We visited Union Station a few days ago and we think we found the exact spot where US President Franklin Roosevelt welcomed Philippine Commonwealth President Manuel Quezon and his family in May 1942. President Quezon, other Commonwealth officials, and their families were in exile in DC during the Second World War. (Photo credit: Quezon Family […]

We visited Annapolis, MD the other day (about 30 miles east of DC) and saw the foremast of the USS Maine on display on the grounds of the US Naval Academy. (The main mast is at the Arlington National Cemetery.) The sinking of the USS Maine in Havana Harbor on February 15, 1898 and the […]

Titchie’s article on the Manila House published in this week’s issue of Positively Filipino!http://www.positivelyfilipino.com/magazine/the-manila-house-in-washington-dc Juliana (center) and Rudolfo Panganiban (far right) with friends in front of the Manila House, 1944. (Source: The Rita M. Cacas Filipino American Community Archives Collection, Special Collections, University of Maryland Libraries, College Park, Maryland)

In 2013, we visited the site of the Manila House. It was an amazing experience to walk in the same rooms described by Bienvenido Santos in his short story, “Manila House.” Since then we have learned more fascinating stories about this place–once the center of community life among Filipinos and Filipino Americans in DC–and together […]

On the Berth Deck of the USS Olympia, the crew ate and slept (of the 400+ crew members, according to one sign we saw, some 200+ men slept in hammocks on this deck). The sign also said that at various points in the USS Olympia’s history (1892-1922), this deck had a dentist’s office, a laundry […]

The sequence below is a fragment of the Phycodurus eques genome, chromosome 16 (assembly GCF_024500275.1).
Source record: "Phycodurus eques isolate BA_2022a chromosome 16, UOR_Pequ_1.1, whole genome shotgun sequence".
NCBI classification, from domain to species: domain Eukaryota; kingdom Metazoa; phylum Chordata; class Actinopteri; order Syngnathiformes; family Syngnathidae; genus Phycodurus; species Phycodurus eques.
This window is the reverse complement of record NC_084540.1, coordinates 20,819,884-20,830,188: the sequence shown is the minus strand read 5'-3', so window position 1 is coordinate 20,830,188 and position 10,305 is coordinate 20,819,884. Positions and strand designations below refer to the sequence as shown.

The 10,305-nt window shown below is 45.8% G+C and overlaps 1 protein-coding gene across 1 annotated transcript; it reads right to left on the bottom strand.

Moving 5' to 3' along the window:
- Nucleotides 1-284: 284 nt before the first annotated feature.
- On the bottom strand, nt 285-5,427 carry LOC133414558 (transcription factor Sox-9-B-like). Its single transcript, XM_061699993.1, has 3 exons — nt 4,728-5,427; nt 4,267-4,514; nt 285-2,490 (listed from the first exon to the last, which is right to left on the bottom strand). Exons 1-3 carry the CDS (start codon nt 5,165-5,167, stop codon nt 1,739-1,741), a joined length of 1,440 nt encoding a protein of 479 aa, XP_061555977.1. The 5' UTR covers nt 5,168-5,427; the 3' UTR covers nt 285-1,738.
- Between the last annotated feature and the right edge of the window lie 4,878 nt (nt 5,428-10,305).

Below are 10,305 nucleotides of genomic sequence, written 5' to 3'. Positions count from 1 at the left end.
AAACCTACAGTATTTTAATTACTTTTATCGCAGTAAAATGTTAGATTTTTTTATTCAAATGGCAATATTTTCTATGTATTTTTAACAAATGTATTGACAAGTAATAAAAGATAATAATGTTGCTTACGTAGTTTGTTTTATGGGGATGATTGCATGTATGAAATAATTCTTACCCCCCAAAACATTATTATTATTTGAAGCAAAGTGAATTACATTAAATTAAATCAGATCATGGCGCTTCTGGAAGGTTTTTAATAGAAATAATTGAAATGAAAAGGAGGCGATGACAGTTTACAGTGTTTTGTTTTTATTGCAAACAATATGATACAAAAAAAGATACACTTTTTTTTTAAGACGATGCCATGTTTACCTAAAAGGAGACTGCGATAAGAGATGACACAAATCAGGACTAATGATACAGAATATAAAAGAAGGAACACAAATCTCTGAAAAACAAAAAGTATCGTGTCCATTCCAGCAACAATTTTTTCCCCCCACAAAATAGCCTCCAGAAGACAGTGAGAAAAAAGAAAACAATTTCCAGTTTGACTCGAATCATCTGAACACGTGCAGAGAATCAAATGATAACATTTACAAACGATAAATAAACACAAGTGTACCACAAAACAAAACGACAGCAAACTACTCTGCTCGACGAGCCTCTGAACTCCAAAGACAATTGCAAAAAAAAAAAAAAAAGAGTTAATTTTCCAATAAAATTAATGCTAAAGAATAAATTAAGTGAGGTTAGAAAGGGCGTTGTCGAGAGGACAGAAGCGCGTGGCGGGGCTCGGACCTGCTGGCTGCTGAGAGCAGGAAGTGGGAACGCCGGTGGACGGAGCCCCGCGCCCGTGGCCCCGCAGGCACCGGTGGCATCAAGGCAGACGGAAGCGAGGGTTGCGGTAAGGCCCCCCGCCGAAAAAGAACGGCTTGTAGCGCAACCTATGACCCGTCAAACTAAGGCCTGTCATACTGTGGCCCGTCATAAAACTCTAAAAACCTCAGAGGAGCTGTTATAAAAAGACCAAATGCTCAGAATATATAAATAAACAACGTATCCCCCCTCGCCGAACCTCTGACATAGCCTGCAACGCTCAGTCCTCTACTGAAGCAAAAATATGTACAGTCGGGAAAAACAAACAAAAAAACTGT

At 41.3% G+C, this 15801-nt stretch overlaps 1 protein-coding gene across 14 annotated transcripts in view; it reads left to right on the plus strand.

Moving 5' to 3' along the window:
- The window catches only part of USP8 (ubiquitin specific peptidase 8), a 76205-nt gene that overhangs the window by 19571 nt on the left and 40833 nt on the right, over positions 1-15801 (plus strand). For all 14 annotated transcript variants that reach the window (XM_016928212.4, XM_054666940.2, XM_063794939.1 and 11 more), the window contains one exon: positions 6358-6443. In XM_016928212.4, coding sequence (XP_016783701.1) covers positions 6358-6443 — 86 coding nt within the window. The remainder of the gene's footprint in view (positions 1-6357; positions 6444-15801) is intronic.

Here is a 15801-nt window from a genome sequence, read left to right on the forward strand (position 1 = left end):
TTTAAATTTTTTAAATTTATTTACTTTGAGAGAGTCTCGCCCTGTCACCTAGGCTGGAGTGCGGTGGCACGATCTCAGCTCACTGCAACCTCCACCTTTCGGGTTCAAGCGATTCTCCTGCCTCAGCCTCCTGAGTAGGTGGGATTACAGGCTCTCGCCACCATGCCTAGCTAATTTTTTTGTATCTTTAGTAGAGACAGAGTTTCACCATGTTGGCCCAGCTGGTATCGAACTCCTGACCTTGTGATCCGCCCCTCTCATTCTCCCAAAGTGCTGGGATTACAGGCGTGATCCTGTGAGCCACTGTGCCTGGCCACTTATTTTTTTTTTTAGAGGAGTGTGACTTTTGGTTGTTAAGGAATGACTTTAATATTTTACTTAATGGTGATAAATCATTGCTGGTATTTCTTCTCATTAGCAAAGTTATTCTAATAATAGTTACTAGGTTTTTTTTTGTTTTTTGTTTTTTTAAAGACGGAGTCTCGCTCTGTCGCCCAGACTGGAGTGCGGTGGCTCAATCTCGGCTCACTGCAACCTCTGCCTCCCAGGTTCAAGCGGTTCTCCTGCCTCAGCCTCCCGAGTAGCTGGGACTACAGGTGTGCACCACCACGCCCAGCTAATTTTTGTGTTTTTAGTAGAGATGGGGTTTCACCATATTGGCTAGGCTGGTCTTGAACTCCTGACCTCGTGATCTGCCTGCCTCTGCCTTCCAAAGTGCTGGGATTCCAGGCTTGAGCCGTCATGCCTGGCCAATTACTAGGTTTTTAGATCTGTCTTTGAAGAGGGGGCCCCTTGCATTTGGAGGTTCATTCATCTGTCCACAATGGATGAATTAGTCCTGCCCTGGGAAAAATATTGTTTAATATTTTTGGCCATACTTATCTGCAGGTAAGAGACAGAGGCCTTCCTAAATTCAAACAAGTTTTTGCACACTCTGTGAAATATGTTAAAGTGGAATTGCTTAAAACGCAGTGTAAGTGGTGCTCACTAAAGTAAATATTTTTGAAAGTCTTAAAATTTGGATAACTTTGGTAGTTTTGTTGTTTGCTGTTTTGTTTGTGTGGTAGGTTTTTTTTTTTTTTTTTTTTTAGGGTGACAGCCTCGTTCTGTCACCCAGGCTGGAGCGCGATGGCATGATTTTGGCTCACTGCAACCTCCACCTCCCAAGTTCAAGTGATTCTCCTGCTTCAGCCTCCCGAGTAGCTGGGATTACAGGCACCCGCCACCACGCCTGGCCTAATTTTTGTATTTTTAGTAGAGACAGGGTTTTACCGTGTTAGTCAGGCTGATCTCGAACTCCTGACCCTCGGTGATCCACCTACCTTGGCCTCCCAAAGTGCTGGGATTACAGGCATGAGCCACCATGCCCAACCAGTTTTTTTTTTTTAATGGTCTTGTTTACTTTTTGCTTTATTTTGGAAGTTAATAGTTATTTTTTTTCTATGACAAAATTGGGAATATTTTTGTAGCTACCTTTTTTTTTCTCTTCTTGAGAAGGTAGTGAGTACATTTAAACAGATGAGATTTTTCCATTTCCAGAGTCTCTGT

A few years ago we visited the Independence Seaport Museum in Philadelphia. The Museum features the USS Olympia, Admiral Dewey’s flagship. We saw the exact spot where Dewey stood on May 1, 1898–119 years ago today–and said to the captain, “You may fire when you are ready, Gridley”. With these words, the Battle of Manila […]

A little over three years ago, we published an article in Asian Journal called “Finding Philippine Art in Washington, DC”. The article was about important Filipino artists who spent some time in the metro Washington, DC area and Philippine works of art that are among Washington’s collections or currently on display at an art gallery […]

Our exhibit, The Washington Home of the Philippine Suffrage Movement,” is now at the University of Maryland’s Hornbake Library. Please check it out if you are in the neighborhod. https://hornbakelibrary.wordpress.com/2017/03/15/two-exhibitions-on-womens-suffrage-in-the-maryland-room/ Photo Credit: Elizabeth Novara